If you sold your house back in March, congratulations you sold at the top of the market! If you won a crazy bidding war back in March, it’s gonna be one hell of a hangover! Adjusting to higher interest rates (ie. normal interest rates) will definitely cause some people serious pain.
The good news is that inflation isn’t exactly out of control, so I don’t expect interest rates to rise drastically. The most likely scenario will be that central banks raise rates slowly, to minimize the shock effect.
What Does All This Mean?
What all of this means is that we all need to confront the giant elephant in the room: our debt. Year after year I read reports that our debt to disposable income is growing and is now about 170%. That’s the highest that it’s ever been and should be cause for concern.
Alongside the reports about our ballooning debt levels, are reports that say it’s OK to have lots of debt because our assets (which in most cases means our homes) have also risen in value. This is dangerous thinking because, as we are now beginning to see, the value of our home is Falling but our Debt remains the same. This means that we are actually getting Poorer!
Let me explain with an example. One way to look at our financial well-being is to figure out our net worth. To calculate net worth, you just add up the value of all of your assets (ie. Investments and real estate), and subtract all of your debt (ie. Mortgage, credit cards, loans and lines of credit). The number you get is what your worth at a particular moment in time.
To grow your net worth you need to do 2 things: buy assets (ie. Things that will increase in value) and pay down debt (reduce our liabilities). For the past 10 years, too many people have focused on buying 1 kind of asset in particular (a house) and have paid less attention to paying off their debt.
Think about it, taking on huge amounts of debt to buy a house at inflated prices is a recipe for disaster in a rising interest rate environment. People are going to have to focus more on paying down debt plain and simple, particularly mortgage debt.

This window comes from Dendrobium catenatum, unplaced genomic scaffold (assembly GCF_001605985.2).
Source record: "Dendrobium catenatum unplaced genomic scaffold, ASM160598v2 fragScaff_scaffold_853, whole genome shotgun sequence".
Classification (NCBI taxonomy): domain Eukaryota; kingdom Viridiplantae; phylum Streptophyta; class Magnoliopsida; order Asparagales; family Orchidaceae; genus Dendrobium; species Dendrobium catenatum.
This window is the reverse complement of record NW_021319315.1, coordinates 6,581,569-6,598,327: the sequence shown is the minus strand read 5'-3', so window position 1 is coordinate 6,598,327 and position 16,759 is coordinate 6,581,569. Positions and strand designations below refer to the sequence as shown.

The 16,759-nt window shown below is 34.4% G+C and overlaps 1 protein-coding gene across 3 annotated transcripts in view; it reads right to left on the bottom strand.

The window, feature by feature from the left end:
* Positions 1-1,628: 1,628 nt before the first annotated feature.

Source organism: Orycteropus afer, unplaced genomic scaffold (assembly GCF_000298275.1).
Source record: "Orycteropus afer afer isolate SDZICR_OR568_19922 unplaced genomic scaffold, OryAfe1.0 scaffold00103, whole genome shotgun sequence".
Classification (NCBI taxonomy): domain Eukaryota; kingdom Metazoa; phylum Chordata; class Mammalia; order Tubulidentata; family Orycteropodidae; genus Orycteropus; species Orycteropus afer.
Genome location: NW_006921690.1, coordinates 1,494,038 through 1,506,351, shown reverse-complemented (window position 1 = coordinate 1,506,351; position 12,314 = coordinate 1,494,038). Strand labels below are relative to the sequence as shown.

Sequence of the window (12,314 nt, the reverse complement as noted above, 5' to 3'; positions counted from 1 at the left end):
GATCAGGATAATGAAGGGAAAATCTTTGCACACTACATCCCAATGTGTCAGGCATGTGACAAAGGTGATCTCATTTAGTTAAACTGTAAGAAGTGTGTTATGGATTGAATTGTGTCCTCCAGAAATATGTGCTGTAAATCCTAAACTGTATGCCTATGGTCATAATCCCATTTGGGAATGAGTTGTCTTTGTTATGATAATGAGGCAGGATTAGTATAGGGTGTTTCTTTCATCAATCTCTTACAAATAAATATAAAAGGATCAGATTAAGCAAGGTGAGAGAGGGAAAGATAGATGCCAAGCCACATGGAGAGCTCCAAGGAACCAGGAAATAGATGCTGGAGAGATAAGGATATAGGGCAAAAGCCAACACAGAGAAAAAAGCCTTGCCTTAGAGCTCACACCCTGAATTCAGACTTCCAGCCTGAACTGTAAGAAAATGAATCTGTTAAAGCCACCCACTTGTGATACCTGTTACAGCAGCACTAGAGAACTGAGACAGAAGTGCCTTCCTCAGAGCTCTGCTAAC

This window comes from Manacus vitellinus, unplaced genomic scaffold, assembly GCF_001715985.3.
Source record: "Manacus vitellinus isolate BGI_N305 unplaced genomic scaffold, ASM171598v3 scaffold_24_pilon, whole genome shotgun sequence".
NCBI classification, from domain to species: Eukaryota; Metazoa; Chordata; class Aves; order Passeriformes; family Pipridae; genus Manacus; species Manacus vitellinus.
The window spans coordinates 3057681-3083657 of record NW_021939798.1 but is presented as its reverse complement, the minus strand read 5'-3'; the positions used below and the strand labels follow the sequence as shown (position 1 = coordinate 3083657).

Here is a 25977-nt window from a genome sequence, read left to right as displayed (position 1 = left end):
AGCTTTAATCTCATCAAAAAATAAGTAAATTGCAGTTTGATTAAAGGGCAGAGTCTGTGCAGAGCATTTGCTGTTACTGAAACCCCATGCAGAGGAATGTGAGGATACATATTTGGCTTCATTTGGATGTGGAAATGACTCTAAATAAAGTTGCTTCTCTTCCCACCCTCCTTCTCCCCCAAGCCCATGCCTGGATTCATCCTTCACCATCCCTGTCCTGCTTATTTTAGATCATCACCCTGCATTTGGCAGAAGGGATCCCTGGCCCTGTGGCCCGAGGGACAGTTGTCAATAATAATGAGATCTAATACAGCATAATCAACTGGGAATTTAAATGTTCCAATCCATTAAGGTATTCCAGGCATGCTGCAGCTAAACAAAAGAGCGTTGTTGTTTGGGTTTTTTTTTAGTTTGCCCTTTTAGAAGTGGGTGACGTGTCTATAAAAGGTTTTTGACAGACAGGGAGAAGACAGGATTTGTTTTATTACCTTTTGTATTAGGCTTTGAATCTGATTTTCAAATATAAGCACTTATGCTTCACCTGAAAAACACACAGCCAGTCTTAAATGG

How I’m Preparing for Rising Interest Rates
I feel like I have a pretty big mortgage balance (about 375k) so my plan will be to keep making extra payments to kill the mortgage beast in less than 10 years. In fact, I will be stepping up the extra mortgage payments and investing less into my taxable stock account.
But in general, my investment approach will remain the same. I’m sticking to the same old plan. I will continue to buy my favorite dividend stocks, keep my retirement funds in low cost index funds and just sit back and relax.
I’m not even going to sell my short term bond funds! Why? The same reason that I didn’t sell my stocks in 2009, my gold in 2014 or my preferred share ETF in 2015. What goes down will eventually come back up. If you are diversified among different asset classes then it’s inevitable that at some point, one of those assets will go down in value. On the flip side, other assets will rise. Because no one really knows for sure what the future holds, it’s prudent to own a bit of everything: stocks, bonds, real estate, cash and gold. So the sell-off in bonds may mean that I’ll do some rebalancing and buy some bonds.
I think we all need to prepare, not panic about rising interest rates. That’s my plan anyway, what are you doing to prepare for rising interest rates?